Plasma Electrolytic Oxidation - SFB CRC 1316 Project B5
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Plasma electrolytic oxidation belongs to the huge and growing research field of plasmas in liquids. It is a plasma-enhanced anodization process for light-weight metals like aluminum, titanium and magnesium, as well as their alloys. Contrary to classical anodization processes, which are usually processed with voltages up to 25 V DC, voltages of a few hundred Volts are used for plasma electrolytic oxidation. After reaching a so-called breakdown voltage, microdischarges appear stochastically distributed on the substrate surface and extinguish after a few to a few hundreds of microseconds. These microdischarges melt the electrolytic coating and lead to harder coatings with enhanced adhesion to the substrate material. The resulting ceramic coatings provide exceptional corrosion properties, are strong bound to the substrate and enable in the first place the use of the substrate materials for varying applications. For instance, this technology enables the use of magnesium alloys as material for dental implants or bicycle frames. Nevertheless, these microdischarges leave holes and defects on the coatings, the so-called pancake structure, which affects adversely the coating properties. Therefore, an understanding of the fundamental plasma processes is essential for the application-specific design of plasma electrolytic oxidation processes.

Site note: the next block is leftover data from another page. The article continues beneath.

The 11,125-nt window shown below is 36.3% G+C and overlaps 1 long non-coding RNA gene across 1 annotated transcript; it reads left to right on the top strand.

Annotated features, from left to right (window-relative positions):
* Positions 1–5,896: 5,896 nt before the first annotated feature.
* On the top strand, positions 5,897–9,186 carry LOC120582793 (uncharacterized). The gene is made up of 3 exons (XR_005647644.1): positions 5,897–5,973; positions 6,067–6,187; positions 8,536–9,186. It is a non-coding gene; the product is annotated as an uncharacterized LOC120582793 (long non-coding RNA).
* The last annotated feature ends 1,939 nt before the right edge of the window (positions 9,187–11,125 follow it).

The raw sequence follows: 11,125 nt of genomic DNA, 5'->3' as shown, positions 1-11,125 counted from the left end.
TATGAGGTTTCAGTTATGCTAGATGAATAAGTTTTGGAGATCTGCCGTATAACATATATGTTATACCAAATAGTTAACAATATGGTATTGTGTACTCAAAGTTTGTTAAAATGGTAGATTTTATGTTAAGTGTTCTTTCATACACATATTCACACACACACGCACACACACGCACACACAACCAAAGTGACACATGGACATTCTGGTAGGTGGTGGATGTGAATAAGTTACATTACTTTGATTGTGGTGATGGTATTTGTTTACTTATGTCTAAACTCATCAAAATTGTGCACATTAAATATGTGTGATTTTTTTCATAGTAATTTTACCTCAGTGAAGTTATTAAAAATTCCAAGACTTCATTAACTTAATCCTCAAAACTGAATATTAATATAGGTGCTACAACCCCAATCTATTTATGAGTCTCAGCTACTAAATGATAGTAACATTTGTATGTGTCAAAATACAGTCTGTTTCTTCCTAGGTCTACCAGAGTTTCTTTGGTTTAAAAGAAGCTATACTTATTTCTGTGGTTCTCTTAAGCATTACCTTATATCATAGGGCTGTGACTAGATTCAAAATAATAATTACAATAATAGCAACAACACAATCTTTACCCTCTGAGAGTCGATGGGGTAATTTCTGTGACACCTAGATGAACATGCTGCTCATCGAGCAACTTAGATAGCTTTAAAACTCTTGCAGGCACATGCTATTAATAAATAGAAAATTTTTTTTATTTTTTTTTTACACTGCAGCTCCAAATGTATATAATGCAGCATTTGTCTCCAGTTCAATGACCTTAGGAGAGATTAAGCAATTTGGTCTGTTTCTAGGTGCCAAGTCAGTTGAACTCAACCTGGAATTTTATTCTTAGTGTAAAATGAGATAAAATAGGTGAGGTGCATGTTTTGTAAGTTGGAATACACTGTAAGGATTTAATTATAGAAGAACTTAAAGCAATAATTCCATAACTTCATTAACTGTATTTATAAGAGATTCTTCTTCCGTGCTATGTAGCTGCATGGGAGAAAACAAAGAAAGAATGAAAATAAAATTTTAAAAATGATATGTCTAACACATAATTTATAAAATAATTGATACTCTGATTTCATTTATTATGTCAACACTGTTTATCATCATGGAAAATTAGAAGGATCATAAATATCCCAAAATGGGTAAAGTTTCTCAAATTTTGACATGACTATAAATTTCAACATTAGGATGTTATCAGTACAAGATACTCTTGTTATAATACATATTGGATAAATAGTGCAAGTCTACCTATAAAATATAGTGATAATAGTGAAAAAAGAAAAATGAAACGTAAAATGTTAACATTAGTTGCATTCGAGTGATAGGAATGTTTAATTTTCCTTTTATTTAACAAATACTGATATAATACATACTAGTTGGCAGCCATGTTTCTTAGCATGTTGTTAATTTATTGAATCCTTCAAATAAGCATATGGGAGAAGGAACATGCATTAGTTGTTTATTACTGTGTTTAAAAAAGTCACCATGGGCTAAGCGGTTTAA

In the frame of project B5 '2D-plasma-liquid-solid interfaces – plasma electrolytic oxidation' of the Sonderforschungsbereich SFB CRC 1316 we work on the investigation of fundamental plasma parameter and knowledge-based control- and optimization concepts for plasma electrolytic applications.